In this article, three researchers from China present "a system dynamic model of Wikipedia based on the co-evolution theory, and [investigate] the interrelationships among topic popularity, group size, collaborative conflict, coordination mechanism, and information quality by using the vector error correction model (VECM)."
These five factors ("PSCCQ") are each represented by a monthly time series:
In the paper, they are analyzed for the English Wikipedia's article on global warming, for the timespan of February 2004 to November 2015. First, the researchers apply Granger causality tests to identify which of the five variables tend to predict which, resulting in the depicted graph. E.g. popularity is predicted by coordination (number of talk page discussions, as the only factor in this case), indicating perhaps that Wikipedia editors tend to be quicker to debate new information about global warming than the general public will take it as occasion to look up global warming on Google. Furthermore, the authors calculate the impulse response functions for each of the 20 possible pairs. In the above example, this indicates how the popularity measure tends to "react" to a given increase in coordination. The application of a third technique, forecast error variance decomposition, further corroborates the results about how the five variables relate to each other.
The study presents two quite far-reaching takeaways from the relations it identified between the five factors:
An obvious limitation of this research, only somewhat coyly mentioned in the paper, is its restriction to a single article (and only one Wikipedia language version). While an effort is made to justify the choice of global warming as a high-traffic page with a substantial amount of controversies, it remains unclear how much the takeaways can be generalized.
See the page of the monthly Wikimedia Research Showcase for videos and slides of past presentations.
Other recent publications that could not be covered in time for this issue include the items listed below. Contributions, whether reviewing or summarizing newly published research, are always welcome.
From the abstract:
We analyze the relationship between the structural properties of WikiProject coeditor networks and the performance and efficiency of those projects. We confirm the existence of an overall performance-efficiency trade-off, while observing that some projects are higher than others in both performance and efficiency, suggesting the existence factors correlating positively with both. [...] Our results suggest possible benefits to decentralized collaborations made of smaller, more tightly-knit teams, and that these benefits may be modulated by the particular learning strategies in use."
From the abstract:
"... we use [the] existing Web Traffic Time Series Forecasting dataset by Google to predict future traffic of Wikipedia articles. [...] we built a time-series model that utilizes RNN seq2seq mode [sic]. We then investigate the use of symmetric mean absolute percentage error (SMAPE) for measuring the overall performance and accuracy of the developed model. Finally, we compare the outcome of our developed model to existing ones to determine the effectiveness of our proposed method in predicting future traffic of Wikipedia articles."
From the abstract:
"we propose a new, fast and scalable method for anomaly detection in large time-evolving graphs. It may be a static graph with dynamic node attributes (e.g. time-series), or a graph evolving in time, such as a temporal network. We define an anomaly as a localized increase in temporal activity in a cluster of nodes. [...] To demonstrate [our approach's] efficiency, we apply it to two datasets: Enron Email dataset and Wikipedia page views. We show that the anomalous spikes are triggered by the real-world events that impact the network dynamics. Besides, the structure of the clusters and the analysis of the time evolution associated with the detected events reveals interesting facts on how humans interact, exchange and search for information ..."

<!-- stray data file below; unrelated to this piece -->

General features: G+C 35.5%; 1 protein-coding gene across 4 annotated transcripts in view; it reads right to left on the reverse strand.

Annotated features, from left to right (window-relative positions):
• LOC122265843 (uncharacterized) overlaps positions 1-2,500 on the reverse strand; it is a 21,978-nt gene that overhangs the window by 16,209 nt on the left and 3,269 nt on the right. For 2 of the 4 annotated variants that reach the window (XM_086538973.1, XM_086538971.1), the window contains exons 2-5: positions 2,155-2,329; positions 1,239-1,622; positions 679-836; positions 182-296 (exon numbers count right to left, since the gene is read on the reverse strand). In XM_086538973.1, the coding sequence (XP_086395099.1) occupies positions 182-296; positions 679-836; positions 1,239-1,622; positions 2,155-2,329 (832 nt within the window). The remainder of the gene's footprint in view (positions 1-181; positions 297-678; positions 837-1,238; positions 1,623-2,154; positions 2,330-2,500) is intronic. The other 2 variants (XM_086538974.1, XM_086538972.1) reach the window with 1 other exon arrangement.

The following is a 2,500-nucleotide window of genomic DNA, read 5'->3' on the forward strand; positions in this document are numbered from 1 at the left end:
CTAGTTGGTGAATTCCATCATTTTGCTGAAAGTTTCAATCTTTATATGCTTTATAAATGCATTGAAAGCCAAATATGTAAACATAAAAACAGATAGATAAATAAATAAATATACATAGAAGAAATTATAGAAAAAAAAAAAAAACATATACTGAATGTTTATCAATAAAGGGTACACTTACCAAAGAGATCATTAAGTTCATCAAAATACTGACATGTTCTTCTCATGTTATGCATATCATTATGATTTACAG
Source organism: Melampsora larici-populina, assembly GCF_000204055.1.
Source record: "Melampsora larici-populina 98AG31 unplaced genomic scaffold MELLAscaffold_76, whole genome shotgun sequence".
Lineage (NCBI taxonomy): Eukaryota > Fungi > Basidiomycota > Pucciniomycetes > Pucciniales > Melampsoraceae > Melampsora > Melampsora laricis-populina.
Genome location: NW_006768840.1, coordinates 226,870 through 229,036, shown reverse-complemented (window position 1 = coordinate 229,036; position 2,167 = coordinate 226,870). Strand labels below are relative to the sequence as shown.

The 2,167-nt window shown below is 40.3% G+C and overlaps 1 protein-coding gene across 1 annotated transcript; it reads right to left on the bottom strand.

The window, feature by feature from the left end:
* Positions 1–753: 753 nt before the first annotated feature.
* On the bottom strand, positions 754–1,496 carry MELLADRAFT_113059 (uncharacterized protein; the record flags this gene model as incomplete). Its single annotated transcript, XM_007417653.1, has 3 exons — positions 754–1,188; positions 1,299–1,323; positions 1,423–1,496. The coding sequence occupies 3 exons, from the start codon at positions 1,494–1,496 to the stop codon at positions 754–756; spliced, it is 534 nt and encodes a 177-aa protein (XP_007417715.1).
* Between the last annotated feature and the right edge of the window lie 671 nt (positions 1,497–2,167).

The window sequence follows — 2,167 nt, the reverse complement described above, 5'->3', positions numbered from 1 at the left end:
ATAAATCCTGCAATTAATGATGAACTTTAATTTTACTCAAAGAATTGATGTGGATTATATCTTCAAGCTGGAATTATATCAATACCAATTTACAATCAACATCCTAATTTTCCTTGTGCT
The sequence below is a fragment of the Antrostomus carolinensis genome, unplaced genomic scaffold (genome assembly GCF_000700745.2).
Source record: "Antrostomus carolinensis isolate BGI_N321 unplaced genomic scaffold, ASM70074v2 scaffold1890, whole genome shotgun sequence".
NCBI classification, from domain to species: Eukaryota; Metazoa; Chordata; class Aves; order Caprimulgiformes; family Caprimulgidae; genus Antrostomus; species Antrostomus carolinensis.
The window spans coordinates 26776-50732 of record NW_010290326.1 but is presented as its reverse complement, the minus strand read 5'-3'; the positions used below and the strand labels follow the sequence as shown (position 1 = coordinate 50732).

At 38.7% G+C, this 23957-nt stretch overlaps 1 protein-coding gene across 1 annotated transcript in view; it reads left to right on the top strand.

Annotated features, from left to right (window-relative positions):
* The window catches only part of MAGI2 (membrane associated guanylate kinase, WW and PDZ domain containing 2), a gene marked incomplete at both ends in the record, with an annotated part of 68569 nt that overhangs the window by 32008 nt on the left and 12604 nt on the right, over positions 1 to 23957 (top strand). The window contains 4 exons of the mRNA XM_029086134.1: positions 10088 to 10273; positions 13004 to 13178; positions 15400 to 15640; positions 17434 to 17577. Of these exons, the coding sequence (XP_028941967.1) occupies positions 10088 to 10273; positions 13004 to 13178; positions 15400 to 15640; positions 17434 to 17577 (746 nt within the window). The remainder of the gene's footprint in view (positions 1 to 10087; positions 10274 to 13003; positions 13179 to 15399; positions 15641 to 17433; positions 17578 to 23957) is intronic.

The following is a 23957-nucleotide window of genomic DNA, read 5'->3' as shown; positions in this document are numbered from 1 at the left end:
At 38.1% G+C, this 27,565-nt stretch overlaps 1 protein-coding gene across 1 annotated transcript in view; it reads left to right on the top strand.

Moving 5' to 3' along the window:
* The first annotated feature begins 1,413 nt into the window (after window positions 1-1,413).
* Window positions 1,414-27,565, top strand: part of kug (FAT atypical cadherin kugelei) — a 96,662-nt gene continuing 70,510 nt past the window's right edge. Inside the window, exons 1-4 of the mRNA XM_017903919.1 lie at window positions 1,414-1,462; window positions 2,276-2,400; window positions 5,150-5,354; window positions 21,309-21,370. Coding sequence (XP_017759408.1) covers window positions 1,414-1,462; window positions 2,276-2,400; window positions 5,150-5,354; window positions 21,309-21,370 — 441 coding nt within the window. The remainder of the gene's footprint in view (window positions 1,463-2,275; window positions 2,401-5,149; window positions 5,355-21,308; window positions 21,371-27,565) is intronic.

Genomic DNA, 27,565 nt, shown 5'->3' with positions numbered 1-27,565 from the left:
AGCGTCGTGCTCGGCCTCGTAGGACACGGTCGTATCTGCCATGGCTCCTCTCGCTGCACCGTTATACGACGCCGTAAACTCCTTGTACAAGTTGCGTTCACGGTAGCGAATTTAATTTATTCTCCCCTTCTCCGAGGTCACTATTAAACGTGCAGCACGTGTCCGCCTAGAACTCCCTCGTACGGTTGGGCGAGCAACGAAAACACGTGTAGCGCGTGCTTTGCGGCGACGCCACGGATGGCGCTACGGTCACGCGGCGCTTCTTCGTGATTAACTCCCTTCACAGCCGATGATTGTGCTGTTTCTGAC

This paper from CSCW 2017 "replicates, extends, and refutes conclusions" of a paper by Yasseri et al. that had received wide and prolonged media attention for its claims that Wikipedia bots are fighting each other (cf. previous review: "Wikipedia bot wars capture the imagination of the popular press - but are they real?").
From the abstract:
"We propose the construction of a Digital Knowledge Economy Index, quantified by way of measuring content creation and participation through digital platforms, namely the code sharing platform GitHub, the crowdsourced encyclopaedia Wikipedia, and Internet domain registrations and estimating a fifth sub-index for the World Bank Knowledge Economy Index for [the] year 2012."
From the abstract:
"This paper will discuss a technical solution [...] for faster linking across databases with a use case linking Wikidata and the Global Biotic Interactions database (GloBI). The GUODA infrastructure is a 12-node, high performance computing cluster made up of about 192 threads with 12 TB of storage and 288 GB memory. Using GUODA, 20 GB of compressed JSON from Wikidata was processed and linked to GloBI in about 10–11 min. Instead of comparing name strings or relying on a single identifier, Wikidata and GloBI were linked by comparing graphs of biodiversity identifiers external to each system. This method resulted in adding 119,957 Wikidata links in GloBI..."
From the abstract:
"We study aggregated clickstream data for articles on the English Wikipedia in the form of a weighted, directed navigational network. We introduce two parameters that describe how articles act to source and spread traffic through the network, based on their in/out strength and entropy. From these, we construct a navigational phase space where different article types occupy different, distinct regions, indicating how the structure of information online has differential effects on patterns of navigation. Finally, we go on to suggest applications for this analysis in identifying and correcting deficiencies in the Wikipedia page network that may also be adapted to more general information networks."
This paper aims to understand two paradigms of information seeking in Wikipedia: search by formulating a query, and navigation by following hyperlinks.